As if the boy could sense Armie looking at him, he swiveled his head around. His eyes locked on Armie’s, and Armie was momentarily taken aback by the wide green orbs filled with fear, anxiety, and distrust. After a moment, the boy dropped his gaze to his feet. 

With a shake of his head, Armie looked away. He didn’t give a shit about any of these men, least of all the smallest, weakest one who would be the quickest to meet his death. If he had learned one thing in his twelve years in the Arena, it was that it didn’t pay to make friends with the people you were trained to kill. 

He gathered up his armor and pushed to his feet, uninterested in hearing the remainder of the orientation lecture. The Lieutenant looked his way. 

“And this here is our celebrity, boys.” McConaughey leered at Armie and then executed an exaggerated bow. “Armand Hammer. You’ve heard of him, I’m sure. The only man in the twenty years of the Arena’s existence to ever come close to gaining enough wins to earn his freedom. He doesn’t lose, so if you want my advice? You’d better hope you don’t draw him as an opponent unless you’re looking to take the easy way out on the end of his dagger or choking between his giant hands.”

Armie ignored McConaughey, making his way around the edge of the room.

The Lieutenant laughed, and then his voice sharpened as he called out a command. “Hammer, halt.”

With an internal sigh at the old game, Armie stopped moving. He waited for the next command. McConaughey — and Brolin too, if he was honest — liked to use him to show the new men that no matter how successful they became, they were still at the mercy of the officers. Sometimes they would have him kneel, or execute a display of strength. 

This time, however, he heard Brolin clear his throat. “Not today, Lieutenant,” he said. “Hammer, you’re dismissed.”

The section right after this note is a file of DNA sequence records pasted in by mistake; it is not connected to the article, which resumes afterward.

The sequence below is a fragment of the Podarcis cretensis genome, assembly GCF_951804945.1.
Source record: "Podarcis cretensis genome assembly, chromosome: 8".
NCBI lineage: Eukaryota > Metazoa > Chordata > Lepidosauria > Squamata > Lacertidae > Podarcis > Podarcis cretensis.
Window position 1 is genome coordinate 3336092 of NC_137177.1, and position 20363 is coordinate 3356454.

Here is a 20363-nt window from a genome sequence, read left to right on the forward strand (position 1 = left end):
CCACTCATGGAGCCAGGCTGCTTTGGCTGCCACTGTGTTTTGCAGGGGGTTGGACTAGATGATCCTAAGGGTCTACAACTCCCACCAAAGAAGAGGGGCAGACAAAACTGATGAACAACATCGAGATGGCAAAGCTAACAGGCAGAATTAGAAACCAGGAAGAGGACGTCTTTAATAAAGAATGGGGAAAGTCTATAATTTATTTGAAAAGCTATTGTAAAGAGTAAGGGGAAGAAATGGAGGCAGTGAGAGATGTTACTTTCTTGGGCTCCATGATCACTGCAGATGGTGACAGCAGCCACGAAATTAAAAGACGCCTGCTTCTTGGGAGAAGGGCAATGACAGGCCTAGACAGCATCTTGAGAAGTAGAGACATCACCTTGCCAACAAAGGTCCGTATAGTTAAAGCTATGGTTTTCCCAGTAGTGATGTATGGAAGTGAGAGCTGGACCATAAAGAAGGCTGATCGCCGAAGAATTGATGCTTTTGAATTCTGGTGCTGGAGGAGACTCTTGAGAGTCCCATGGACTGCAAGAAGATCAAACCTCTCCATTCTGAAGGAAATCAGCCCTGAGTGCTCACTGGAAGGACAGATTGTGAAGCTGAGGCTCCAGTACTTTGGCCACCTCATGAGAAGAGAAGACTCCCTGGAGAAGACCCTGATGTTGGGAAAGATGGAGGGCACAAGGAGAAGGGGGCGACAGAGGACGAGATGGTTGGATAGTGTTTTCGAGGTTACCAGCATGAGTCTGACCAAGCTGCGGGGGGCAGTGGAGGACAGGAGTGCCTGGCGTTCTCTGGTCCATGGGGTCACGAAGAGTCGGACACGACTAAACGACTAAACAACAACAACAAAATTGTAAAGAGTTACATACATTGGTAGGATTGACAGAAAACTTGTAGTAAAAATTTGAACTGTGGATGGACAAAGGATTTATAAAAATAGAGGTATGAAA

Armie relaxed and moved out of the common area towards the cells. His feet crunched on the gritty cement, announcing his presence and earning him a grunt of hello from an occupant or two as he made his way down the row. 

His cell was all the way at the end of the block and larger than most. He entered through the open gate and carefully hung the armor in the corner before setting the polish and rags on one of the three shelves on the far wall. With a soft sigh, he sank onto the cot in the corner and stretched out on his back. 

He was grateful that, in addition to the larger cell, his status — and his relationships with members of the staff and guard — had earned him a few comforts that the newcomers would probably never see: a larger cot with an actual mattress, a pillow, extra blankets that were soft to the touch rather than stiff and scratchy. At meals, he was given an extra portion. He was allowed reading material. During inspections, the guards often brought him contraband rather than rooting it out. And on Sundays, he was invited to dine with the Commander, eating real food with actual taste and drinking dark, syrupy port wine. 

He turned his head and eyed the tally on the wall. Two-hundred-sixty-seven marks scratched into the stone. Two-hundred-sixty-seven moments he had stood in the Arena, blood on his upraised hands, and let out the animalistic victory cry. Two-hundred-sixty-seven times he had seen the eyes of his opponent go white at the edges as they feared he would take their lives. Two-hundred-sixty-seven steps towards his goal. 

Thirty-three more to go. Thirty-three more men he’d have to beat bloody, thirty-three more nights he’d have to lie here, sleepless, guilt like acid in his belly, thirty-three more crowds to entertain. Armie wondered which of the new batch of fighters would fall to him in the midst of those thirty-three. 

And they would fall. He had never lost. Would never lose. Could never lose. 

Thirty-three more. And then he’d be free.